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wackiest warning label of the year:

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Anonymous

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From New Scientist's Feedback column:


Here are the winnners of the M-LAW competition for wackiest warning label of the year:

1st prize
Do not use for personal hygiene - on a toilet brush

2nd prize
This product moves when used - from a child's scooter

Previous winners have included:
* Remove child before folding - on a baby's buggy
* Once used rectally, the thermometer should not be used orally - on a digital thermometer
* Never remove food or other items from the blades while the
product is operating - on an electric hand blender
* Harmful if swallowed - on a three-pronged brass fishing lure.
* Do not use this product as a toy, pillow, or flotation device - on a bag of air used as a packing material
* Do not use as a ladder - on a 30cm tall CD rack
* Never iron clothes while they are being worn - on a household iron
* Do not use the Silence Feature in emergency situations. It will not extinguish a fire - on a smoke detector
* Do not eat toner - on a laser printer cartridge
* And on a pair of cyclist's shin guards - Shin pads cannot protect any part of the body they do not cover.
 

Taffy Turner

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My favourite is "May contain nuts" on the back of a packet of salted peanuts!

Why only "may" - what else could it possibly contain???????
 
G

Guest

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Bean, It's not the people who write these warnings but the people they feel need warning that bother me.
 
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Anonymous

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IT's because people sue.

There's that daft woman in the US that complained that her coffee burnt her becuase it was too hot :shock:
 

Terry Smart

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What worries me as much as the fact that people need the warning is that there is a culture which allows people to claim negligence on the part of the goods and services supplier for not stating the obvious.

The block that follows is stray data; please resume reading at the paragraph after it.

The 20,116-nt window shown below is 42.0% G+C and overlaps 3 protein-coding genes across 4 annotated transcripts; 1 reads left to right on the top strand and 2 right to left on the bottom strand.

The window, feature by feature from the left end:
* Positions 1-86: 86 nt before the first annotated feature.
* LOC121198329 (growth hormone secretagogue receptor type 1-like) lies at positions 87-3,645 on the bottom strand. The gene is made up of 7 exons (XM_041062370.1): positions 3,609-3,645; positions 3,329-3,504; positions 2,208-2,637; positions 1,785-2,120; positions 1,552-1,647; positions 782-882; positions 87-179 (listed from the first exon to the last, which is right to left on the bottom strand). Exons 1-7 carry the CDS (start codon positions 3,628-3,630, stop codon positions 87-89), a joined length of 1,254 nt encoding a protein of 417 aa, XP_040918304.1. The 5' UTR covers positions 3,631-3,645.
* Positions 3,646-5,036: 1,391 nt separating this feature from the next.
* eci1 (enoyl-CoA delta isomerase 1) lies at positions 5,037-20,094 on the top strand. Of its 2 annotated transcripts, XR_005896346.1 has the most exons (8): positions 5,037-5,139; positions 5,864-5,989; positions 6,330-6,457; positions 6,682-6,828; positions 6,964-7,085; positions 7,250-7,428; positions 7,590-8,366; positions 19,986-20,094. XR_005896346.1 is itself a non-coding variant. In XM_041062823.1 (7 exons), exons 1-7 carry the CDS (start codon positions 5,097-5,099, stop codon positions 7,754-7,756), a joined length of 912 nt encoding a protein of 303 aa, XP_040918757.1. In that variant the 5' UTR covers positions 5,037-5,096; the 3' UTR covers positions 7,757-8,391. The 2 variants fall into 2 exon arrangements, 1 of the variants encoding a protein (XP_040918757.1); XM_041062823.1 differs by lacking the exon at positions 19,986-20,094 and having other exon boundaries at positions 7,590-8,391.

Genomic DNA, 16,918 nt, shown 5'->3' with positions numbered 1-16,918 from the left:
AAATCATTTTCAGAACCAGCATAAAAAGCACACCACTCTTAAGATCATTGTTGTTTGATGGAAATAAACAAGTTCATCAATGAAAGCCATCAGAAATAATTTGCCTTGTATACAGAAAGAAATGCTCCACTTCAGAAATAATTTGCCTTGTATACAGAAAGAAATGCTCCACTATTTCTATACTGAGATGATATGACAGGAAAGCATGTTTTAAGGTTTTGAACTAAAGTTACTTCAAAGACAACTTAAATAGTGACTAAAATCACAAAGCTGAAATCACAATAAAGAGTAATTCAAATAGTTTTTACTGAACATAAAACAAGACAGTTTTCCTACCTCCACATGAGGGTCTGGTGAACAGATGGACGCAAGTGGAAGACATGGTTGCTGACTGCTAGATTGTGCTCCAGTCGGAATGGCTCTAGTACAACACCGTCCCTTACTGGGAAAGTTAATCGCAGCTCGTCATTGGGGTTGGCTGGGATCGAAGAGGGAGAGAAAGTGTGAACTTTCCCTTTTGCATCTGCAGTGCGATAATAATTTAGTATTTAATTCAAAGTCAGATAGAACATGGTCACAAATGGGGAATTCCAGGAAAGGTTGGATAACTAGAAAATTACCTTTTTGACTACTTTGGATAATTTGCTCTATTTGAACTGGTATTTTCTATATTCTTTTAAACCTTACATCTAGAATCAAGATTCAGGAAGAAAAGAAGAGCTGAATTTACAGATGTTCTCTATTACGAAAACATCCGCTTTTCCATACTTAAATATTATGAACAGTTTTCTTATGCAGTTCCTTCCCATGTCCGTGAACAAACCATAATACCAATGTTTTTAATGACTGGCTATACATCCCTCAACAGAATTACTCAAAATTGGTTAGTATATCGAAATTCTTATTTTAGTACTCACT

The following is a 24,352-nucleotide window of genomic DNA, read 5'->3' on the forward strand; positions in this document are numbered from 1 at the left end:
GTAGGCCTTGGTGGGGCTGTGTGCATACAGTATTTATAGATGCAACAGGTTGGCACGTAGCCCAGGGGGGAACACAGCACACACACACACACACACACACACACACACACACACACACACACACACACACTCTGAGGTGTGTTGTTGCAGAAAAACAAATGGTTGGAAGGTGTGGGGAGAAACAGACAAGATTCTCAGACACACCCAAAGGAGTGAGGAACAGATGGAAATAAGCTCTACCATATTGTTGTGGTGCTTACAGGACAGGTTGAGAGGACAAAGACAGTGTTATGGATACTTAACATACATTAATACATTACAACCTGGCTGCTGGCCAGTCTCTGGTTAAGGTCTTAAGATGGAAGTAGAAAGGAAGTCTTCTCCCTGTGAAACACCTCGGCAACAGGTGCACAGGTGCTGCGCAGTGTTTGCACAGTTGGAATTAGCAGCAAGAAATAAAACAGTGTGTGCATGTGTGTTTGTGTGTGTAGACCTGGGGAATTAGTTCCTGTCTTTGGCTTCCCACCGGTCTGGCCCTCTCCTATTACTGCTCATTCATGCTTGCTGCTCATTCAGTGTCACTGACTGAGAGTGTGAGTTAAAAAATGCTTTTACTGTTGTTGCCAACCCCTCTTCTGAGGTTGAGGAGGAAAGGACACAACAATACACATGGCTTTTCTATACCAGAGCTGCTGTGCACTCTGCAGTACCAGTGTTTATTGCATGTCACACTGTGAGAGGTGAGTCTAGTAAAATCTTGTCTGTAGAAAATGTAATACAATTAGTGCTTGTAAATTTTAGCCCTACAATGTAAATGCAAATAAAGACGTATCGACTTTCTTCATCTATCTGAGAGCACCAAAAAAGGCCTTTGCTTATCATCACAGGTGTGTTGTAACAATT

There are lots of apocryphal stories on the web, but for some more reading check http://www.stellaawards.com.

Too many people these days are too quick to look for someone else to blame when something goes wrong... and then try to make money from it!

As Dire Straits said 'when you point your finger 'cos your plan fell through, You've got three more fingers pointing at you'.
 

Gill

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Holland & Barratt sell a nut and seed mix called 'Salad Sprinkle'. On the back of the packet it details the ingredients as being:

Hulled Sunflower Seeds (50%)
Pumpkin Seeds (30%)
Pine Kernals (20%)

There are also the following warnings:

'This poduct is packed in a factory where nuts and sesame seeds are handled'
'Due to the natural origin of this product hand sort before consumption'.

I ask you!

Gill
 

Steve Maskery

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It always puzzles me why tins of paint say Stir Well Before Use. Wouldn't it be better to say Stir Immediately Before Use?

On the other hand the advice to Keep Away From Children has always struck me as being sensible in just about any circumstance.

Cheers
Steve